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It was cold, it was dark…normal site study conditions.  

Arup staff and I braved the night with cameras, illuminance meters, laser measurement tools and paper plans to parse the high-pressure sodium nighttime environment. Here, an informal outcome, a 61-second video of the monumental Gowanus Expressway intersection, Sunset Park, Brooklyn.

Marvel at the many illuminated phenomena – the blinks, the blurs, the limited color range…industrial building lantern effect, crosswalk retro-reflectivity, the glare of under-bridge fixtures and hazy baby-aspirin colored blanket of light…everywhere.

 

 

… and imagine, if you dare, the future of this site, a pilot project to allow humanity to explore, with pleasure, perhaps fascination, the monstrous forms above and street level destinations that may develop through the taming process of light, green infrastructure and urban design.

UNDER THE ELEVATED: PHASE II is a Design Trust initiative. The website spells out the background, process and profiles the three Fellows.

Cities Alive, Rethinking the Shades of NightA long envisioned future practice, “nighttime design” stepped into the spotlight with two publications in early 2015. In short, my team and colleagues at Arup have agreed that broadening the purview of urban lighting into a interdisciplinary process of design is the way forward.  Firstly, Cities Alive, Rethinking the Shades of Night.

Here, the Arup description:

“In the past, the attitude of ‘the more light the better’ has led to a general abundance of light, especially in urban areas, but both light and darkness are equally important to our health and well-being,” said Florence Lam, global lighting design leader at Arup. “With the shift towards 24 hour cities, we should not aim to simply recreate the day at night, but instead, we need to carefully consider the role of night-time lighting. We need to design our cities to change depending on the time of night and the different usage patterns of the public realm after dark – articulating what we call the ‘different shades of night’.”

The report highlights that we need to make human centered night-time design a priority in urban development, and one that should be considered from the earliest planning stages. It proposes that night-time lighting should play a more active role in shaping sustainable cities that are more enjoyable, more sociable, safer, healthier and easier to get around.

“Night-time is fundamentally different from daytime,” said Leni Schwendinger, lighting designer and urbanist at Arup. “In many hotter climates, it provides the best conditions for people to use outdoor urban spaces. So it deserves its own design approach, and thinking harder and smarter about street lighting is a vital part of this.”

The report was collaboration between the Foresight + Research + Innovation and Lighting teams at Arup. Involving a range of internal and external experts.

Link to download Rethinking the Shades of Night.  And here, more about the nighttime design philosphy.

Reference to “shades of night“.

Cities of Light, Two Centuries of Urban IlluminationEarlier in the year, Cities of Light, Two Centuries of Urban Illumination was also released.  This comprehensive volume published by Routledge Press is edited by Sandy Isenstadt, Margaret Maile Petty, Dietrich NeumannEach of 31 chapter covers a city – including Boston, Istanbul, Shanghai, Oulu, Derby… my contribution is New York City, with a chapter on a creative lighting strategy for a Queen’s district conceptualized as A Roadmap for Illumination and Community-Building.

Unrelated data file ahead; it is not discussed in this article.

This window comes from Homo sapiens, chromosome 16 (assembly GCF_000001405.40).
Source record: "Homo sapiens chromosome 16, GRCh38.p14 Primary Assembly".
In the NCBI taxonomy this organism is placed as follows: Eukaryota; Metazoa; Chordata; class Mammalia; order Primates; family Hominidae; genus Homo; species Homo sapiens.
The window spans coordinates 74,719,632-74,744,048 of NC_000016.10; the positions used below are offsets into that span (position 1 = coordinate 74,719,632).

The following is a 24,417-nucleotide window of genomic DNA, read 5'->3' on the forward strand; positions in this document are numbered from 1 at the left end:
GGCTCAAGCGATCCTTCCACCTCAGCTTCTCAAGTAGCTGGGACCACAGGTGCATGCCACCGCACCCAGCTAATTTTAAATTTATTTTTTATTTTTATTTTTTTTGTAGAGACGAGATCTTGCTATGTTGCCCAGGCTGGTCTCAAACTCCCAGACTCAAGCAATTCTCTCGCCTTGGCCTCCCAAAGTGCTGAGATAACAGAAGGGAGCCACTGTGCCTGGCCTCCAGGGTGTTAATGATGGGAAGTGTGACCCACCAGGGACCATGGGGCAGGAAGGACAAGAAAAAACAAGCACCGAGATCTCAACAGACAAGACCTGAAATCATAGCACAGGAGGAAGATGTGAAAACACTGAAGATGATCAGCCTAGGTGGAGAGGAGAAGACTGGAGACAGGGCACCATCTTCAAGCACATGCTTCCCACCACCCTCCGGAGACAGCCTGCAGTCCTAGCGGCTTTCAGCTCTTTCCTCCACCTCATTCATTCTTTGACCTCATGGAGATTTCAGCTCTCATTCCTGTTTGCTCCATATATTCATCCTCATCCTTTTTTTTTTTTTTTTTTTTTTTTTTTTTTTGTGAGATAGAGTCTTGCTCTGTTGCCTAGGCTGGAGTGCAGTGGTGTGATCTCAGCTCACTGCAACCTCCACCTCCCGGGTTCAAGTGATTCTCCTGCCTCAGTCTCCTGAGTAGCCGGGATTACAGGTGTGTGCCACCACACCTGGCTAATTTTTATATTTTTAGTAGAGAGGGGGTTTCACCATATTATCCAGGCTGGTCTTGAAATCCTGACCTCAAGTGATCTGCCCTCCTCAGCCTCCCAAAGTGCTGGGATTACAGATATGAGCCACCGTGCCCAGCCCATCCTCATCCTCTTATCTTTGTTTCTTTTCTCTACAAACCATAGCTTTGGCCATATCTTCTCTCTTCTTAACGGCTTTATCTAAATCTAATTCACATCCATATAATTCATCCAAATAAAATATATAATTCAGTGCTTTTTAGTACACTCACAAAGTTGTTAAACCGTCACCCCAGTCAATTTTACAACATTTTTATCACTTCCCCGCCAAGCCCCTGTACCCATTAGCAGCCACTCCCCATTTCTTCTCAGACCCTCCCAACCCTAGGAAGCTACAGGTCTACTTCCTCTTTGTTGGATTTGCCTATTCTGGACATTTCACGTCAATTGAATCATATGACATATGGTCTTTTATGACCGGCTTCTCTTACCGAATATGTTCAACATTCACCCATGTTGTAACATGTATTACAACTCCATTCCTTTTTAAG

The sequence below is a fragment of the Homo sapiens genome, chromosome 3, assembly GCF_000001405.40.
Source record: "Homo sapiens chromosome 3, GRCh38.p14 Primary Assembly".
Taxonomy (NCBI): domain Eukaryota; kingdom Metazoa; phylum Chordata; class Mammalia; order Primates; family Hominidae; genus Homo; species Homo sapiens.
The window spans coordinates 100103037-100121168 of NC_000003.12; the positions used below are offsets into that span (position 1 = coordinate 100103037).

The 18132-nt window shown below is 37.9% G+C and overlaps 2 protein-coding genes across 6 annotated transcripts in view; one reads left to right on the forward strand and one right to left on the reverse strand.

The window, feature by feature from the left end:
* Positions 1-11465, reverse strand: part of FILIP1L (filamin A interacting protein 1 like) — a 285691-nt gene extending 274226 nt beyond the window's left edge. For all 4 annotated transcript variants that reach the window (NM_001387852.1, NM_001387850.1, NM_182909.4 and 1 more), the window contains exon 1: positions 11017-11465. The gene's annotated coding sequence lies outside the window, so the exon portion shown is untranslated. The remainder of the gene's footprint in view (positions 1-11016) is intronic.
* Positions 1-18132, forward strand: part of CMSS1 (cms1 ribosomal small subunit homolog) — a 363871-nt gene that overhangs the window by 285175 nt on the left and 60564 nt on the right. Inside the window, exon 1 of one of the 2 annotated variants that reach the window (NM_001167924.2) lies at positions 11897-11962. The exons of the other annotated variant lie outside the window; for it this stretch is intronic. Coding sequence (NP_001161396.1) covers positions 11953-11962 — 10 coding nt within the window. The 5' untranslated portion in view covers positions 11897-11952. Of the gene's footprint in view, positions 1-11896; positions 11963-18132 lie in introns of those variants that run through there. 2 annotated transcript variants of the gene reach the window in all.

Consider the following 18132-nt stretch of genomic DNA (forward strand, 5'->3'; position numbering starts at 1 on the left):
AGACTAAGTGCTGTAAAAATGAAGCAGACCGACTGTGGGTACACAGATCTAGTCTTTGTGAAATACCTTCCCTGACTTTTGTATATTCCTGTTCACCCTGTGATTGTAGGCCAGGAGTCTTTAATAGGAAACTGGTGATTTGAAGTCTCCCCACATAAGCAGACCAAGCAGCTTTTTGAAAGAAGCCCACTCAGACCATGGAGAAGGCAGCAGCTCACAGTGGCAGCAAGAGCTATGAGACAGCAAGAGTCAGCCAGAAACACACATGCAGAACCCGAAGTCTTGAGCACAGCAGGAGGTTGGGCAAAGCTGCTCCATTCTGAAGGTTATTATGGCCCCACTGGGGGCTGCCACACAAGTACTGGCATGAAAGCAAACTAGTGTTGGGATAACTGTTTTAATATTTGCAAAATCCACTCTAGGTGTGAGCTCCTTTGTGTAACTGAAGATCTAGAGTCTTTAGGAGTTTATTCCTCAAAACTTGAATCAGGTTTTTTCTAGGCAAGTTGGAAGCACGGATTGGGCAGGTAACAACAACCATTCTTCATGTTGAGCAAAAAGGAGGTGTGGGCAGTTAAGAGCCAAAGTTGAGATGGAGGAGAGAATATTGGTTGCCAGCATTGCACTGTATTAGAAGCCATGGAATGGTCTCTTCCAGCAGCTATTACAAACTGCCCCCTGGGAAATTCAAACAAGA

At a moment when the entire world is being reshaped by new lighting technologies and new design attitudes, the longer history of urban lighting remains fragmentary. Cities of Light aims to provide a global framework for historical studies of urban lighting and to offer a new perspective on the fast-moving developments of lighting today.

I have been testing “nighttime design” as a descriptor for a new urban illumination fortified by expertise and input by fellow urbanists, urban designers, social researchers, geographers, economic consultants, landscape architects, just to name a few.  In Cities of Light the phrase was committed to print for the first time.

Read about, and purchase Cities of Light, Two Centuries of Urban Illumination

 

 

City Light Guide, a free mobile app by Philips has just been released.

Link to Android City Light Guide  &  Apple City Light Guide apps

Here, visitors and inhabitants of Barcelona, Berlin, London, New York, Paris, Rotterdam, Shanghai, Sydney and Tokyo are invited to follow routes — through  photographs and narrative — put together by lighting designers including Paula Rainha from Portugal, Thomas Wensma from Netherlands and myself.

This is a new approach to describing  international cities through lighting: written, photographed and mapped, or as the City Light Guide App describes;

Unlike any other guide, this will show you the location, give advice on how to get there and give you a history of some truly inspirational lighting productions…Featuring light installations, buildings and works of art…

My contribution New York City — a sliver of Manhattan– is an easy walking tour.  No fuss, no transportation.

Leni Schwendinger's Times Square at Night

A 360-degree view of Times Square and its private light phenomena and then on to Bryant Park.

  1.  Times Square: North end: TKTS, Buildings, billboards
  2.  Times Square: South end; Buildings, billboards
  3. View of One Bryant Park (Bank of America Tower)
  4. 42nd Street grand stair entrance to Bryant Park – Torchere, American Radiator Building
  5. Bryant Park -the northern path:
  6.  View east to the Chrysler Building/1930,